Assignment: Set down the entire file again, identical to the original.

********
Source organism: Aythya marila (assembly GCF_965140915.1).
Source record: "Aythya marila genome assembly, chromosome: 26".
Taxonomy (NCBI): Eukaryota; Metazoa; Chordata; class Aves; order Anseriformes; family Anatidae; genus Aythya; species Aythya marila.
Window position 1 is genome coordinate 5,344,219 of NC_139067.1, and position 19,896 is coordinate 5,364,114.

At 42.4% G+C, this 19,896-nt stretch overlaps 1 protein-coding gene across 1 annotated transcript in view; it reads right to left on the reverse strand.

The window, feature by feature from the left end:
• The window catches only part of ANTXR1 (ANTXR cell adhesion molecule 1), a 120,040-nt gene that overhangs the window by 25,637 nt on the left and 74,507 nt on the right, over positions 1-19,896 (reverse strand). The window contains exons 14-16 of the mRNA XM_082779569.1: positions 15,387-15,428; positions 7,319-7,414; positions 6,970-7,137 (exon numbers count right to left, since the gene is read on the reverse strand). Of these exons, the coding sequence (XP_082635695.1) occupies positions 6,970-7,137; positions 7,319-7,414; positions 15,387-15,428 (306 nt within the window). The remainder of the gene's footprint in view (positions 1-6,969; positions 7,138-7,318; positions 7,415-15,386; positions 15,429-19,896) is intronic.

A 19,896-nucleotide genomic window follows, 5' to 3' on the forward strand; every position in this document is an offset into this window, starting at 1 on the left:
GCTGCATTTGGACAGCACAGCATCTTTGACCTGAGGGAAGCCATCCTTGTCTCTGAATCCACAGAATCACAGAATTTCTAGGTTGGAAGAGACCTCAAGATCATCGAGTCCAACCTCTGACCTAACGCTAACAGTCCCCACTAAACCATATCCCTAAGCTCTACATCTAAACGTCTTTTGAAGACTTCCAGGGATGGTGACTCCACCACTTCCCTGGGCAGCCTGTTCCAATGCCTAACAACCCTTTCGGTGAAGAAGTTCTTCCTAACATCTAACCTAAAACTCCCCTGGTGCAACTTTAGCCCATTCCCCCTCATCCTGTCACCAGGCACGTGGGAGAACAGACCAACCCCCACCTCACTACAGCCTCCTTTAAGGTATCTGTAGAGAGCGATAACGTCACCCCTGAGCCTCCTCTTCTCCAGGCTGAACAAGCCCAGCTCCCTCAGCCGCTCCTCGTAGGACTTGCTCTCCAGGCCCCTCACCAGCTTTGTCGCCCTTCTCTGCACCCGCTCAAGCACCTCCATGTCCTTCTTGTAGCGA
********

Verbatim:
Source organism: Aythya marila (assembly GCF_965140915.1).
Source record: "Aythya marila genome assembly, chromosome: 26".
Taxonomy (NCBI): Eukaryota; Metazoa; Chordata; class Aves; order Anseriformes; family Anatidae; genus Aythya; species Aythya marila.
Window position 1 is genome coordinate 5,344,219 of NC_139067.1, and position 19,896 is coordinate 5,364,114.

At 42.4% G+C, this 19,896-nt stretch overlaps 1 protein-coding gene across 1 annotated transcript in view; it reads right to left on the reverse strand.

The window, feature by feature from the left end:
• The window catches only part of ANTXR1 (ANTXR cell adhesion molecule 1), a 120,040-nt gene that overhangs the window by 25,637 nt on the left and 74,507 nt on the right, over positions 1-19,896 (reverse strand). The window contains exons 14-16 of the mRNA XM_082779569.1: positions 15,387-15,428; positions 7,319-7,414; positions 6,970-7,137 (exon numbers count right to left, since the gene is read on the reverse strand). Of these exons, the coding sequence (XP_082635695.1) occupies positions 6,970-7,137; positions 7,319-7,414; positions 15,387-15,428 (306 nt within the window). The remainder of the gene's footprint in view (positions 1-6,969; positions 7,138-7,318; positions 7,415-15,386; positions 15,429-19,896) is intronic.

A 19,896-nucleotide genomic window follows, 5' to 3' on the forward strand; every position in this document is an offset into this window, starting at 1 on the left:
GCTGCATTTGGACAGCACAGCATCTTTGACCTGAGGGAAGCCATCCTTGTCTCTGAATCCACAGAATCACAGAATTTCTAGGTTGGAAGAGACCTCAAGATCATCGAGTCCAACCTCTGACCTAACGCTAACAGTCCCCACTAAACCATATCCCTAAGCTCTACATCTAAACGTCTTTTGAAGACTTCCAGGGATGGTGACTCCACCACTTCCCTGGGCAGCCTGTTCCAATGCCTAACAACCCTTTCGGTGAAGAAGTTCTTCCTAACATCTAACCTAAAACTCCCCTGGTGCAACTTTAGCCCATTCCCCCTCATCCTGTCACCAGGCACGTGGGAGAACAGACCAACCCCCACCTCACTACAGCCTCCTTTAAGGTATCTGTAGAGAGCGATAACGTCACCCCTGAGCCTCCTCTTCTCCAGGCTGAACAAGCCCAGCTCCCTCAGCCGCTCCTCGTAGGACTTGCTCTCCAGGCCCCTCACCAGCTTTGTCGCCCTTCTCTGCACCCGCTCAAGCACCTCCATGTCCTTCTTGTAGCGA